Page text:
Most recently, the much discussed DOL fiduciary rule, which attempted to require all financial advisors to act as fiduciaries when managing retirement accounts, was voted out. While the fiduciary rule was not implemented, the press coverage and industry pushback surrounding the rule shed new light on the fact that many advisors are not required to put clients’ best interests ahead of their own.

What is the fiduciary duty?

A fiduciary is obligated to follow both a duty of care, and a duty of loyalty to their clients.

The duty of care requires a fiduciary to place their clients’ best interest ahead of their own. Under the duty of loyalty, the fiduciary must also attempt to eliminate all potential conflicts of interests, and when that isn’t possible, they must fully disclose conflicts of interest to their clients.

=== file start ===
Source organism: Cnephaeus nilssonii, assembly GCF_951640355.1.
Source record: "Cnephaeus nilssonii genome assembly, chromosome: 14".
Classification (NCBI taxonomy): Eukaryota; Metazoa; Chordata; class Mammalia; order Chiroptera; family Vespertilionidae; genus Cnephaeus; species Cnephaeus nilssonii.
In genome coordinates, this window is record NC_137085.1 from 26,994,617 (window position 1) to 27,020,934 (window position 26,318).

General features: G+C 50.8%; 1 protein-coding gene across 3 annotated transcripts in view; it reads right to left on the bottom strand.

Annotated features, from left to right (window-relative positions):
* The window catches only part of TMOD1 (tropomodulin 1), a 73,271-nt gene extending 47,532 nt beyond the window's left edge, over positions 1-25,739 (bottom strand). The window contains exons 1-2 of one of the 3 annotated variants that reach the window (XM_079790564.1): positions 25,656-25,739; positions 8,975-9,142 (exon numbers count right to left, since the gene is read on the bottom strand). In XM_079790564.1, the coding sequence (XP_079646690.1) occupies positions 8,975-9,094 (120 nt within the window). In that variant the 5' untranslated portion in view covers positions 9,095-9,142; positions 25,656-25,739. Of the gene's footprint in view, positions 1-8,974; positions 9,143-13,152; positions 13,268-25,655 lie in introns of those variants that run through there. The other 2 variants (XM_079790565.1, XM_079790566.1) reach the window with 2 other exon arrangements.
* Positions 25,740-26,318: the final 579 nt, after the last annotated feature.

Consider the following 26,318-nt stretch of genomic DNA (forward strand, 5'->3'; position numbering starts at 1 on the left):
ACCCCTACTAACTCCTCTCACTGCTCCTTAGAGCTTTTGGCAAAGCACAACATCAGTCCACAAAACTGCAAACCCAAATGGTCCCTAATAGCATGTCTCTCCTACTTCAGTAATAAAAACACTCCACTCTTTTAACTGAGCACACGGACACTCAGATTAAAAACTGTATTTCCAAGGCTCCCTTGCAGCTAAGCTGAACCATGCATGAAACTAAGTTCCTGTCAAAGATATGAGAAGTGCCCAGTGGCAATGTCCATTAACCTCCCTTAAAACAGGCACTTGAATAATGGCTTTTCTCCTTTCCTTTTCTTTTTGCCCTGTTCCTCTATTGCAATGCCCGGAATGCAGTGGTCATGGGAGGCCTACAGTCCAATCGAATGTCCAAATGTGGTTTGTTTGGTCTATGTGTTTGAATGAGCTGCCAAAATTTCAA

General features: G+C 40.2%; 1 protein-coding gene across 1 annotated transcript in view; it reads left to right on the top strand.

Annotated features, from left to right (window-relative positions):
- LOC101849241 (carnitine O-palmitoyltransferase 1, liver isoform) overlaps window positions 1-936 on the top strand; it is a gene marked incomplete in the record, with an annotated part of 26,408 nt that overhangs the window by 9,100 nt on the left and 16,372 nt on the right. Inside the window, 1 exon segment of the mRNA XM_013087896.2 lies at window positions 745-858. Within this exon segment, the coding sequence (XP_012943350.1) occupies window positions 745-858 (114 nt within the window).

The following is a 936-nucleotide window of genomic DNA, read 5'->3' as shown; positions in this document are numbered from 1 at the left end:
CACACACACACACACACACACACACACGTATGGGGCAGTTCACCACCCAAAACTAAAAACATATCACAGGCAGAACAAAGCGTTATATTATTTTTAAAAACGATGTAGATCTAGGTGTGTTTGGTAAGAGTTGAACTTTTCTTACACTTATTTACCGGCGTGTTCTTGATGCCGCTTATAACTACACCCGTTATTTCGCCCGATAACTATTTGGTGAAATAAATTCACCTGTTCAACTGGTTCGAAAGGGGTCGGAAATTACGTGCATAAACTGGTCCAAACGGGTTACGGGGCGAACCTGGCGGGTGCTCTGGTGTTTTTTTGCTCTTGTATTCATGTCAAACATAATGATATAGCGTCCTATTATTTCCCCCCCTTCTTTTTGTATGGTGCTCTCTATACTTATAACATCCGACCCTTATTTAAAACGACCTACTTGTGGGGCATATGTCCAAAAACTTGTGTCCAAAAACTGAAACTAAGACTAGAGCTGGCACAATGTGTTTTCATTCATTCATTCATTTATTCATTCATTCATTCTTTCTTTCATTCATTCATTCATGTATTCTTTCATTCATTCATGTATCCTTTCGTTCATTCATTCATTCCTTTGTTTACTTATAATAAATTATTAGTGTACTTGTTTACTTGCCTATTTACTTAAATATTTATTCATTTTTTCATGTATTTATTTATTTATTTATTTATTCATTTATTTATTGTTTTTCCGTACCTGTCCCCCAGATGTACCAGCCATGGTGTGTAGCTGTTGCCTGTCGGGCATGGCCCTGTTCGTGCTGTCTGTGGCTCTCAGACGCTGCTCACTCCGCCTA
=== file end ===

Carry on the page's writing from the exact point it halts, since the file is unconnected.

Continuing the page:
While it’s common to find financial advisors that provide similar types of advice, not all advisors are held to the same standards when providing advice. It is important to know who is required to act as a fiduciary so that you can choose the right advisor for your investments and financial situation.

Are all advisors “fiduciary” financial advisors?

Financial advisors not acting as fiduciaries may operate under a less stringent standard called the suitability standard. Registered Investment Advisors (RIAs), and Certified Financial Planner (CFP) professionals are held to the higher fiduciary standard, while Registered Representatives, and brokers are held to the less stringent suitability standard.

Advisors who operate under a suitability standard have to choose investments that are appropriate based on the client’s circumstances, but do not have to put the clients’ best interests first.